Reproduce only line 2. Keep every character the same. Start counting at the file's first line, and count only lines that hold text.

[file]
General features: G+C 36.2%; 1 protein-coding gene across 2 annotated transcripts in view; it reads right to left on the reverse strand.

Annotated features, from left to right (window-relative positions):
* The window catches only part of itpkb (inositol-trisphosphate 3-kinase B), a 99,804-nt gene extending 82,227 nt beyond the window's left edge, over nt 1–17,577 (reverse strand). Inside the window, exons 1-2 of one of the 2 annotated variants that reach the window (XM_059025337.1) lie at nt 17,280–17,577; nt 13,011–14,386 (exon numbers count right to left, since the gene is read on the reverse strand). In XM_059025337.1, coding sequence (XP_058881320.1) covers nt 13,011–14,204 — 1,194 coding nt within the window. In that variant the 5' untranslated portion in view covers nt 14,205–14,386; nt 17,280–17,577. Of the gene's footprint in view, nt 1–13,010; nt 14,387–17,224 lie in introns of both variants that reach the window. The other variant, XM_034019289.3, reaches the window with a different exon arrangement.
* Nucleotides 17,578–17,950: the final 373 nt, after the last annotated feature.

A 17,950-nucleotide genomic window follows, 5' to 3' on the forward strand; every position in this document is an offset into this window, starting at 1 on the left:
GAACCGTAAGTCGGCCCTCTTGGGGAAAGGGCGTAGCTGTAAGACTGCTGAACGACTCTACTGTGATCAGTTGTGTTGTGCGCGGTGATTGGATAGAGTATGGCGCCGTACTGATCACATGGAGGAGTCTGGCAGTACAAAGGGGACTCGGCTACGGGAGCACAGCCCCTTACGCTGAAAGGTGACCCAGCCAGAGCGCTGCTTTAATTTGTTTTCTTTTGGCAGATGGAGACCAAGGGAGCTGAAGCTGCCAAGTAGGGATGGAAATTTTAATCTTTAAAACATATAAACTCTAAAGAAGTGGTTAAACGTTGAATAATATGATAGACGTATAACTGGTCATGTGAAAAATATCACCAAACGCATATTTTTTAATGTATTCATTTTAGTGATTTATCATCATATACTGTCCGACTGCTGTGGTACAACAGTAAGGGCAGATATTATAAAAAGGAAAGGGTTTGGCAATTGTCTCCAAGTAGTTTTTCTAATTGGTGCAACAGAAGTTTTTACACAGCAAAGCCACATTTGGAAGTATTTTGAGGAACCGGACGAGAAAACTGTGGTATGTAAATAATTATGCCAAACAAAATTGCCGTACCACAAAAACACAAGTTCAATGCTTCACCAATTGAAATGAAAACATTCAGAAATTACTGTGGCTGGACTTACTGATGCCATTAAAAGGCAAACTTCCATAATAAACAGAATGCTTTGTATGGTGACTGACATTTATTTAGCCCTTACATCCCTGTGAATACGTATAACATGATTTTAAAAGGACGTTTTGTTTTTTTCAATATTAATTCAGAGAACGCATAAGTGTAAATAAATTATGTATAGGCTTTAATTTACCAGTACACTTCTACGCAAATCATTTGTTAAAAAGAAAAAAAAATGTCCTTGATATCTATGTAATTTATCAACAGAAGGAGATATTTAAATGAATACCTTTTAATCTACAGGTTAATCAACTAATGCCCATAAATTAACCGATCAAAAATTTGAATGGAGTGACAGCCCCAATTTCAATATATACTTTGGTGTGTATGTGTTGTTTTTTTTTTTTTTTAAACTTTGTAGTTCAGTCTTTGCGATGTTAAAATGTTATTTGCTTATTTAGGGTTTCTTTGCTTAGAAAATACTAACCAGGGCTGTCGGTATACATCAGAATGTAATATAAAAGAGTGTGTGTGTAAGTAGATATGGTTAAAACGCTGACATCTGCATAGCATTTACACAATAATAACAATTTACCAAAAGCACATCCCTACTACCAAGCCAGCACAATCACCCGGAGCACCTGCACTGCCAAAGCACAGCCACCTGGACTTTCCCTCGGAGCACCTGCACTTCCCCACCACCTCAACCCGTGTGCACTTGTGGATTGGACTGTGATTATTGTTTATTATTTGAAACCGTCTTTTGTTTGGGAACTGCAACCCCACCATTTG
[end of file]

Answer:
Annotated features, from left to right (window-relative positions):